Voice of America is finding itself in the news again, and not for reasons that should please the leadership of the institution. This time the spotlight has landed on VOA's Persian News Network.
Over the years, VOA has on occasion strayed from good judgment and allowed voices on the air that have no business being represented on a U.S. government funded network. Back in the 1990s, VOA raised Congressional hackles by putting the families of Palestinian suicide bombers on the air. In 2007, another U.S. broadcasting service, Al Hurra television, came under severe criticism from Capitol Hill for airing views that actively support terrorism and for failing to challenge Arab autocratic regimes. Congress, as a consequence, withheld funding 11 million in funding for Al Hurra.
Now Voice of America's Persian News Network (PNN) is under scrutiny by members of Congress for much the same reason. Even though the PNN has been cut to just one hour a day, that precious air time is clearly not spent as well as it should be.
According to an editorial in The Washington Times, "The Voice of America is becoming the Voice of the Islamic Republic of Iran. Recent programming choices have revealed a creeping bias toward opponents of the pro-democracy movement and de facto supporters of the regime."
These complaints have become increasingly vocal and have reached Capitol Hill, where 69 members of Congress on March 17 sent a letter to the White House initiate an investigation of PNN.
The lawmakers cited "the apparent lack of oversight regarding the management, staffing, mission and content of VOA-PNN broadcasting." The letter notes that the service "may have harmed the plight of those seeking human rights, rather than helping it."
Two recent VOA broadcasts have given preferred treatment to pro-regime messages. On March 29, VOA-PNN interviewed Hooshang Amir-Ahmadi, an anti-sanctions activist who expressed the view that Iran's belligerent posture and nuclear program are the results of the U.S. aggressive posture towards Tehran. And on April 1, VOA gave airtime to Trita Parsi, head of the National Iranian American Council (NIAC), which has received millions of dollars in federal funds to promote democracy in Iran, who was given uninterrupted airtime on a call-in show airing various anti-U.S. views. Mr. Parsi has previously been investigated by the Senate federal financial management subcommittee for misusing the federal funds received by NIAC.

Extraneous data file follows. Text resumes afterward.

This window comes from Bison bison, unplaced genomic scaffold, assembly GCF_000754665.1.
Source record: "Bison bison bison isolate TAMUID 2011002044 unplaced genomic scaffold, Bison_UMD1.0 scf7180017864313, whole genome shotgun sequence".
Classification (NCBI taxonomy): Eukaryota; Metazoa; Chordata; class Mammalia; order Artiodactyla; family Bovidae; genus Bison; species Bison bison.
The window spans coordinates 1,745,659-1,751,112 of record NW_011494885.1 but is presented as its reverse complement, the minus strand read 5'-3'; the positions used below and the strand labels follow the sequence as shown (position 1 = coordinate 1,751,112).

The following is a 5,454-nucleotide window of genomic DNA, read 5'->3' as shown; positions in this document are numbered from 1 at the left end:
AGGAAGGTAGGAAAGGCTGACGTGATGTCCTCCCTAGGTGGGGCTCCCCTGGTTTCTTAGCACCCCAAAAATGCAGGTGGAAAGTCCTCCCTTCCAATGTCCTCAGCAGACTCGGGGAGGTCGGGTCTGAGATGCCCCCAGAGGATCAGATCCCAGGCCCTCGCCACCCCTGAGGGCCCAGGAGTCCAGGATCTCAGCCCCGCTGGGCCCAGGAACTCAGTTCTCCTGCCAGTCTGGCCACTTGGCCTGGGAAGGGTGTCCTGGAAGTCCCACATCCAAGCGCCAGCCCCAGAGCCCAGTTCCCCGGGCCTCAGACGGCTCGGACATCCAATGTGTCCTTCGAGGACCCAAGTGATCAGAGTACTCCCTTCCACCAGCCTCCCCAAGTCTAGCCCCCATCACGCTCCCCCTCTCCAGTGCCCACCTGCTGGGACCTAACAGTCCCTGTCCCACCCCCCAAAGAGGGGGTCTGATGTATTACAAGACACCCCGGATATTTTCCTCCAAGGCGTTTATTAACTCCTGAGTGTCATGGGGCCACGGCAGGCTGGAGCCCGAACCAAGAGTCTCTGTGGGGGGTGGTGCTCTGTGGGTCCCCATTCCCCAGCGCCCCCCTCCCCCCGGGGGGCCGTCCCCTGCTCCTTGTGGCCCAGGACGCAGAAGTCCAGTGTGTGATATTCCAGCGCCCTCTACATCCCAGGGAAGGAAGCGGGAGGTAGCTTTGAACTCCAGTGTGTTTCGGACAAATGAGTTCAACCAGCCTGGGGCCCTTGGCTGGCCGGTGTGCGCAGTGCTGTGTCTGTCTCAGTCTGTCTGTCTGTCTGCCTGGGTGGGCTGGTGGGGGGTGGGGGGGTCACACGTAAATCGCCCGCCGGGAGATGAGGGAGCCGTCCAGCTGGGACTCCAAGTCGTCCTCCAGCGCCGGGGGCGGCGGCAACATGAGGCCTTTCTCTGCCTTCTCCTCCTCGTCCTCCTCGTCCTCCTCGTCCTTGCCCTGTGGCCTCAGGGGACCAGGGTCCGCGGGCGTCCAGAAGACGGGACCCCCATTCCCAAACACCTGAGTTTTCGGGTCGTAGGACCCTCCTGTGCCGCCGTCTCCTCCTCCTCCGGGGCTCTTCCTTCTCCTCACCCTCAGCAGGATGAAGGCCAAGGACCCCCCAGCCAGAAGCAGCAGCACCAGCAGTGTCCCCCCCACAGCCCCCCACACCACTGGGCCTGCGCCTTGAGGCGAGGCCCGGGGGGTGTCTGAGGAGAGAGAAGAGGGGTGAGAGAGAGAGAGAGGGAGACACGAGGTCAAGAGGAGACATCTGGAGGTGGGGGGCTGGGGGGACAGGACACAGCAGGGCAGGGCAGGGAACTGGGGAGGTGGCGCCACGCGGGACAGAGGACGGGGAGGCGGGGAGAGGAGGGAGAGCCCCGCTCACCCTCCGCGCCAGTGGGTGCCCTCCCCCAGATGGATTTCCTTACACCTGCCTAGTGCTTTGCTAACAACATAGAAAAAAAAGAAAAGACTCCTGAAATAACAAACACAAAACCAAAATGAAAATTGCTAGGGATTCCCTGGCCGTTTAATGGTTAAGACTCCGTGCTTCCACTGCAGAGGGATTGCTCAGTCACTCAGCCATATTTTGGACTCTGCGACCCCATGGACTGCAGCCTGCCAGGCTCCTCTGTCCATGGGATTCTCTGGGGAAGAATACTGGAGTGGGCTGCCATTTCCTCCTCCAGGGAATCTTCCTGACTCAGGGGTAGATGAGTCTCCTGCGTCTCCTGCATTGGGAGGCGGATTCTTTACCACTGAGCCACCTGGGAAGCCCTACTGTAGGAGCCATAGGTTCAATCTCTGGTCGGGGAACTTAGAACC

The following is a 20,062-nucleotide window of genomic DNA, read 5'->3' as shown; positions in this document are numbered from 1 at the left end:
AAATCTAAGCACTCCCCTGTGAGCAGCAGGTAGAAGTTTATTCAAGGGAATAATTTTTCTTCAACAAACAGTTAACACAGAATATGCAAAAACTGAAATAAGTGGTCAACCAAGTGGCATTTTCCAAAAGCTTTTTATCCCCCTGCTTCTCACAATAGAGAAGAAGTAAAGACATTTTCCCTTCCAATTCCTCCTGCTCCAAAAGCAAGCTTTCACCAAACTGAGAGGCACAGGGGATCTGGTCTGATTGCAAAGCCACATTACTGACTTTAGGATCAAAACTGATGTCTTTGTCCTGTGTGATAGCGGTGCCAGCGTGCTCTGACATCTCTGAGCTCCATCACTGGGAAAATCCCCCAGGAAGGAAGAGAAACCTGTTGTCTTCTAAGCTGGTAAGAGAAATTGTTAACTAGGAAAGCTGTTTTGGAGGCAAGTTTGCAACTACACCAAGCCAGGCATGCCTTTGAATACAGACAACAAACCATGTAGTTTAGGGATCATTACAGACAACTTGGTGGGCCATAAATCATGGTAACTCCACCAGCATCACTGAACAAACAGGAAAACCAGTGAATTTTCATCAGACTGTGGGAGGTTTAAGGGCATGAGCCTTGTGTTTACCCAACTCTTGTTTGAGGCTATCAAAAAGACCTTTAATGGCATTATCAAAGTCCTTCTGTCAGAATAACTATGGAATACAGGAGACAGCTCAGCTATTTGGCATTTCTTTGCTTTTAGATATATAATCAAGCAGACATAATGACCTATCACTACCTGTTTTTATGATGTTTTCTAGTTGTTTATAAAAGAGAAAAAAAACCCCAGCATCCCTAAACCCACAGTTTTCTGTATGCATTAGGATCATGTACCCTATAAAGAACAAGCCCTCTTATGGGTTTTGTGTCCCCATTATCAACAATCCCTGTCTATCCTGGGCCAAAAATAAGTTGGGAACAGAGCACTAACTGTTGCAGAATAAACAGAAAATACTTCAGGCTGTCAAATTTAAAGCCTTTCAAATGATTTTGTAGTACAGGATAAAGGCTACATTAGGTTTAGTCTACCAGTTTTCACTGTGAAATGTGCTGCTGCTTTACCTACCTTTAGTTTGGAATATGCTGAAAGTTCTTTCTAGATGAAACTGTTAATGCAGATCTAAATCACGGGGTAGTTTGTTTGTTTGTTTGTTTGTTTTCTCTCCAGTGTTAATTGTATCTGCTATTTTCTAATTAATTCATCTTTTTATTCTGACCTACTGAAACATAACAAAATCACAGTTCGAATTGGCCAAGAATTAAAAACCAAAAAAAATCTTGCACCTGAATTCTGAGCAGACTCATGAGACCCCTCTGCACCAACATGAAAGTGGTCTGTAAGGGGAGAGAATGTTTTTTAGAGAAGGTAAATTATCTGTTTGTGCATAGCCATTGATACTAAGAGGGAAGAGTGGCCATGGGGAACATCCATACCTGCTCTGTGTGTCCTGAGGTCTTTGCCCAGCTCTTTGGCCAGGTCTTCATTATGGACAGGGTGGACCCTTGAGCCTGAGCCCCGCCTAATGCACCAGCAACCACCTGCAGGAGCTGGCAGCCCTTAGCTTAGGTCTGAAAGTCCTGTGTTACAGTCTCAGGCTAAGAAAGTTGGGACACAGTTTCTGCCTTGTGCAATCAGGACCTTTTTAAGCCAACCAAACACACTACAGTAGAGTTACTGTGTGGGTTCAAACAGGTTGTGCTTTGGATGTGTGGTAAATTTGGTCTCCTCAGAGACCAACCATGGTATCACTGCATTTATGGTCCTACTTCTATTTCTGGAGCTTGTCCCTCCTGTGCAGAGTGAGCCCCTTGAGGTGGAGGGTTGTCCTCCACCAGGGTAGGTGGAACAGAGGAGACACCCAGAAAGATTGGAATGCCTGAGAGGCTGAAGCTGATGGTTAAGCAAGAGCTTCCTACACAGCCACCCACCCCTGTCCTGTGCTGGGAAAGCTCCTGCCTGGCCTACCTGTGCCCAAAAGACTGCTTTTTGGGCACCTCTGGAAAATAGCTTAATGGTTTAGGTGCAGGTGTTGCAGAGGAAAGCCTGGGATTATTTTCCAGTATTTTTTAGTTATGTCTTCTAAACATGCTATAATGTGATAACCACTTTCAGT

It should be noted that these complaints are not new. Almost a year ago, in March 2009, a State Department inspector general substantiated charges of political bias, cronyism and lack of language skills at PNN. Little if any thing has happened to correct the situation in the meantime.
That PNN would actively advocate for the ruling regime in Iran is not the likeliest explanation for these problems. More likely, the Broadcasting Board of Governors (BBG) and the executive leadership of PNN do not want to be too controversial to the regime for fear that PNN's signals would be blocked.
Many employees at PNN would like to give the pro-democracy movement more exposure. But when we rely less on short-wave and more on in-country medium-wave affiliates, or systems that are easily jammed, self-censorship becomes a real issue.
Furthermore, the Obama administration has dragged its feet when it came to installing new members of the BBG. For the past year, the board has been functioning at only half capacity, with board members whose three year terms had expired, and without a new chairman. This despite the fact that U.S. international broadcasting has an operating budget of $1.1 billion and is a critically important part of U.S. public diplomacy in many areas of the world. This week most of the new board was finally voted out of committee, under the chairmanship of Walter Isaacson, formerly of Time magazine and CNN.
By unanimous vote, the committee voted out Dennis Mulhaupt, Victor H. Ashe, Michael Lynton, S. Enders Wimbush and Sue McCue, the latter being Harry Reid's former chief of staff. Two nominees are still pending: Democrat Michael Meehan, who made news while working on the campaign of Democratic Senate candidate Martha Coakley by shoving a reporter from the Weekly Standard, and former White House spokesman Republican Dana Perino, who is being held in a Democrat-Republican tit-for-tat.
Dealing with the accusations against the VOAs Persian News Network should be top on the new board's list of things to do. Of critical importance is also formulating a long-term global strategy the preserves valuable short-wave assets of the U.S. government even as AM, FM, Internet and television become more prominent. Most important, though, should by the commitment of the board members to freedom of expression, to democracy and human right for all their listeners.
(Via Yimber Gaviria, Colombia)